Morgan Dean submitted 2015-12-20
Walking into my shift in the Surgical Trauma Burn Unit (STBU) at the University of Virginia Hospital that morning I had no idea what the day would bring. Some days are so busy that I barely have time for a quick lunch and a couple of bathroom breaks. But this day was different. It was the day that my first patient died in my arms. Working in the medical field, death is a real possibility and even though I have had patients die either on/off my shifts, this was the first time that my patient had died while I was holding her hand. As I sit here and reflect on some of the experiences I have had in my medical training up to this point, I am reminded of just how very fragile life is.
During high school, I decided to become a Hospice volunteer at our local hospital. One of my goals in life has always been to make a difference in the lives of others. My volunteer work with Hospice throughout high school was such a rewarding experience that I have recommended it to many people as a way to gain experience and empathy working with people in the medical field. My role as a Hospice volunteer was mainly to visit elderly patients and provide them with companionship in their last stages of life. All of my patients passed away during the time they were on my caseload, but I can honestly say that the memories and lessons learned are forever with me.
After all of my volunteer work in the medical field, I decided to make a career out of medicine. Last summer I worked as a CNA in a facility for residents with all stages of dementia. This job not only showed me how demanding, exhausting, and stressful a job in patient care can be, it also showed me how rewarding, inspiring, and meaningful it can be. Waking up at 5am five days a week over my summer break often led to complaining about how much I disliked my job. But once I made the thirty minute commute and clocked in, everything was made worthwhile as I began working with my first patient of the morning. Many people might consider the grunt work of a CNA to be beneath them. However, I think that these people are sadly mistaken. Not many people get to go to work every day and directly help people with tasks they are no longer capable of doing. Every day I was able to see the direct impact my job had on patients and that made every shift worth it.
Currently, I am in my third year of nursing school at the University of Virginia. I am taking a full load of nursing classes while working one 12-hour shift per week in the Surgical Trauma Burn Unit at the hospital. It is a physically and mentally exhausting schedule which I ABSOLUTELY love! I think that working in the hospital while taking nursing classes will be very beneficial both short and long-term. Short-term, it allows me to become comfortable providing care for patients. I have learned so much this past year about how to provide the best and most effective care possible while managing that care for up to 12 residents at a time. Long-term, working and taking classes allows me to see how a health-care team operates. During the past year I saw first-hand how doctors, nurses, LPN’s, and CNA’s interact with each other and with management. Seeing all of these different roles has allowed me to understand each and every position and their different responsibilities in the patient’s care.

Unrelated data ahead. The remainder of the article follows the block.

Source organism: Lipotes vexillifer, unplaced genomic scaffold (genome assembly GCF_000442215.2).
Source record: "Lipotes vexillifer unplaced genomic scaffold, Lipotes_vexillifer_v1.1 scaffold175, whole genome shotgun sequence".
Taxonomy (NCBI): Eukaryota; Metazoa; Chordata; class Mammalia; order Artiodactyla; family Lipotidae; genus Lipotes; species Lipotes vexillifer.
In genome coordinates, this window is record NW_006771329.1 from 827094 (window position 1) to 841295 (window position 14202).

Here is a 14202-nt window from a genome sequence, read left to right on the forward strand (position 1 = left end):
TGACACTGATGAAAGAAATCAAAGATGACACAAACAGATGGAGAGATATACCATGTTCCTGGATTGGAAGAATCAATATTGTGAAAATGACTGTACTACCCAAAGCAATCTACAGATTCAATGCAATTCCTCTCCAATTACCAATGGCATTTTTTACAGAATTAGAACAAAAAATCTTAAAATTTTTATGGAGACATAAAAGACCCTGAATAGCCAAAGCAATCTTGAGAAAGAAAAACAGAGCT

Some of my shifts in the Surgical Trauma Burn Unit can be a little chaotic with car crash victims, burn patients, and accidental injuries. Then there was that one day recently where my sole task for the day was to sit at my patient’s bedside and provide support during her last hours of life. We all knew that death would be coming at any minute, and it was important to all of us on the medical team that our patient not die alone. I feel so fortunate to have been a part of my patient’s dying process and a comfort to her family when they arrived at the hospital after her death. Even though I knew death was certain for my patient on this day, when the time came it was still a sad feeling of letting go. As I sat there at her bedside quietly crying, I remembered what one of my nursing instructors had told me after a tough day on one of our clinical rotations. I can remember telling my instructor that I didn’t know if I would be a good nurse because I was so emotional and cried easily when hearing of patient’s struggles. This instructor pulled me aside and said, “Morgan, that is the exact reason that you will be an excellent nurse someday. You have empathy for people and you genuinely care about patients. That will show up in the way you interact with patients. Your patients will be lucky to have you as their nurse.” I have never forgotten these words as I have had many situations (especially over the past year) where I have been emotionally and physically tested. If I could give advice to those entering the medical field this is what I would say to them. Don’t be afraid to let your emotions out. It’s OK to cry, to get angry about the unfairness of a patient’s condition, to want to make everything better all the time. Being a sympathetic listener and sometimes just being there for your patient is all that they need. There have been many challenging days for myself – both physically and emotionally. But when I walk into a patient’s room and see the smile that lights up on their face, I know that what I’m doing is making a difference in their lives.